“You must do the thing you think you cannot do.” ~ Eleanor Roosevelt
These inspiring words are from Eleanor Roosevelt’s book You Learn by Living: 11 Keys for a More Fulfilling Life, which was published more than 50 years ago. Eleanor Roosevelt was the wife of U.S. President Franklin D. Roosevelt, and was one of the earliest advocates for human rights, children’s causes, and women’s issues. Her active role in politics and public issues earned her great praise, but also criticism. Orphaned by the age of 10, Eleanor faced many challenges throughout her life. However, Eleanor Roosevelt is remembered as a great humanitarian who was dedicated to fighting for political and social change in a tumultuous age (1).
Many graduate students experience “imposter syndrome,” especially in the beginning of their graduate experience. Imposter syndrome is acknowledged as a very real and specific form of intellectual self-doubt. These feelings may creep up when someone feels extreme pressure to achieve (2).
During my first few semesters as a graduate student, I felt as if I had been thrown into a turbulent Academic Sea without a life jacket. I had been out of school for almost ten years, and I discovered that graduate school required daily commitment to tasks and critical thinking at a new level. During this period of transition, I questioned myself to the core: Why am I doing this? I’m not smart enough to do this. What if I fail? What if I find out I’m not capable? What if I do fail and others find out I’m not smart enough? How will my family, friends, and employer view me if I don’t succeed? Through the doubt (and occasional tears), I persevered, and very soon I will graduate with an MBA.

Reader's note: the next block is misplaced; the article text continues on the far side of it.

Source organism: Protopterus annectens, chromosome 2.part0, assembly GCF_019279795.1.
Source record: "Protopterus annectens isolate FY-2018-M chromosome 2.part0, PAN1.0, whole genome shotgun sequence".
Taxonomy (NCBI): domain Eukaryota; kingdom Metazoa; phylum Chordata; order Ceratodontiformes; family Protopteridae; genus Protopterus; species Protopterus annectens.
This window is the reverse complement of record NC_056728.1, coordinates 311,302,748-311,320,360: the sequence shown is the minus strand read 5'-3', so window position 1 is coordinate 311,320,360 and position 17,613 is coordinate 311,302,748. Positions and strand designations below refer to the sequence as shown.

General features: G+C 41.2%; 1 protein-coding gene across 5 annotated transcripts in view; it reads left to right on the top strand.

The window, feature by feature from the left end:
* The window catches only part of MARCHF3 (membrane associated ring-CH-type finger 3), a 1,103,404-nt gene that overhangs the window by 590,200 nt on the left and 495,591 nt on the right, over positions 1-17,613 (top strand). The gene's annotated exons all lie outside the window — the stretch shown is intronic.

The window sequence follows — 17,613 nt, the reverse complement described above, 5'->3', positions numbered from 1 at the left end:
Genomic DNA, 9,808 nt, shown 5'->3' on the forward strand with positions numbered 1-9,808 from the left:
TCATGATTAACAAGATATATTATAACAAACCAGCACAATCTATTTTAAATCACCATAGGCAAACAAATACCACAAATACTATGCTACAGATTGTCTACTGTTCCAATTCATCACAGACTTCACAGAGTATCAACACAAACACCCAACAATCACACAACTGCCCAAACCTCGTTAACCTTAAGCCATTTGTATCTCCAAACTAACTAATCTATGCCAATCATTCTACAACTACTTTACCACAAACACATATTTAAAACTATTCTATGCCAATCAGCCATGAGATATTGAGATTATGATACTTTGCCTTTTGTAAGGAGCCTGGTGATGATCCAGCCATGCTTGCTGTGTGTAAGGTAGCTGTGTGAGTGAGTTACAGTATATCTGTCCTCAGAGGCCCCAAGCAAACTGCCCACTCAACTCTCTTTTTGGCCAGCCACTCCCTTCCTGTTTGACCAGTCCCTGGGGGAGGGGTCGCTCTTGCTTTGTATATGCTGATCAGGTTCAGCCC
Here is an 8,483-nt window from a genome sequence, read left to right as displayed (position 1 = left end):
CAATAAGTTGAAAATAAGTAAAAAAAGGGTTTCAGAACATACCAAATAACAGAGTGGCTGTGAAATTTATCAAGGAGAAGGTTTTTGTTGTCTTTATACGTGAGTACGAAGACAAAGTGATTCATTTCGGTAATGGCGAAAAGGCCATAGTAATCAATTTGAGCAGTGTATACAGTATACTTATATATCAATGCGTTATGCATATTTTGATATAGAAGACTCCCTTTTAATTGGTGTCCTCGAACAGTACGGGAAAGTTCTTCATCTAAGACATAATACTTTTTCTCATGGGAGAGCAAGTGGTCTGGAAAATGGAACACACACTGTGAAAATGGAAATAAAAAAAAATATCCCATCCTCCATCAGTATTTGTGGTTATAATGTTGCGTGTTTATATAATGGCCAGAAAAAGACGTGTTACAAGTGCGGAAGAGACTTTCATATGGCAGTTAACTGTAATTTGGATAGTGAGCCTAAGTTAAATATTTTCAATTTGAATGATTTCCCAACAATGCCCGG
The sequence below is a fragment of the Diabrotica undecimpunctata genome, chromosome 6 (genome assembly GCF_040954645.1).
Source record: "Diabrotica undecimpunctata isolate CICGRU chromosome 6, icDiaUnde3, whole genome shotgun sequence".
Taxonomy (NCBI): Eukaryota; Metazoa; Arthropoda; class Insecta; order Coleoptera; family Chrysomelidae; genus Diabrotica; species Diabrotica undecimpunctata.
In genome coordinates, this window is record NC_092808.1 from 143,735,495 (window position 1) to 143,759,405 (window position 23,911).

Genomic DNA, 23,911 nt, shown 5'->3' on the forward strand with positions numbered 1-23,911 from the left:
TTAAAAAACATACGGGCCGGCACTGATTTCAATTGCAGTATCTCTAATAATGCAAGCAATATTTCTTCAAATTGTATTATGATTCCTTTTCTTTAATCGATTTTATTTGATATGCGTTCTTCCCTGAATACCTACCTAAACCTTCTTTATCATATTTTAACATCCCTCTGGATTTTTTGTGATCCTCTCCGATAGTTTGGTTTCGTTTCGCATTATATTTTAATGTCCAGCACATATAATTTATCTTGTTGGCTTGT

Recently, I started thinking seriously about my cardiovascular health. With a family history of heart conditions, and the age of 30 in my rear-view mirror, I knew that I had to get moving. I had always entertained the idea of being a runner, but my attempts collided with the brick wall of my lung resistance. In the past, I had always given up. However, throughout the course of my graduate journey I have learned one very important thing: Do not be defined by your self-imposed limitations. To quote the former First Lady: You must do the thing you think you cannot do. I started running. I started with a tenth of a mile . . . yes, you read that right, a tenth of a mile. Little by little, I ran more and more. Suddenly, I could run two miles, and I realized: I am doing the thing I thought I could not do.
Graduate school pushes you outside of well-defined comfort zones. Demanding commitment, the task of pursuing an advanced degree requires that you dig deep and expand upon existing knowledge, as well as learn about new concepts. Along the way, you also learn about yourself. You begin to question what you know, and develop questions about what you don’t. You learn to consider alternate points of view, and have civil conversations with those who hold ideas differing from your own. As a graduate student, it is common to question your abilities, and truthfully, self-doubt may be the most formidable adversary to success. However, when you reach the edge of your self-perceived limitations and comfort zone, don’t give up! Keep going, and keep doing those things that you think you cannot do. Embrace the process of watching yourself grow.
- Eleanor Roosevelt Biography. Retrieved from http://www.biography.com/people/eleanor-roosevelt-9463366
- Feel like a fraud? Retrieved from http://www.apa.org/gradpsych/2013/11/fraud.aspx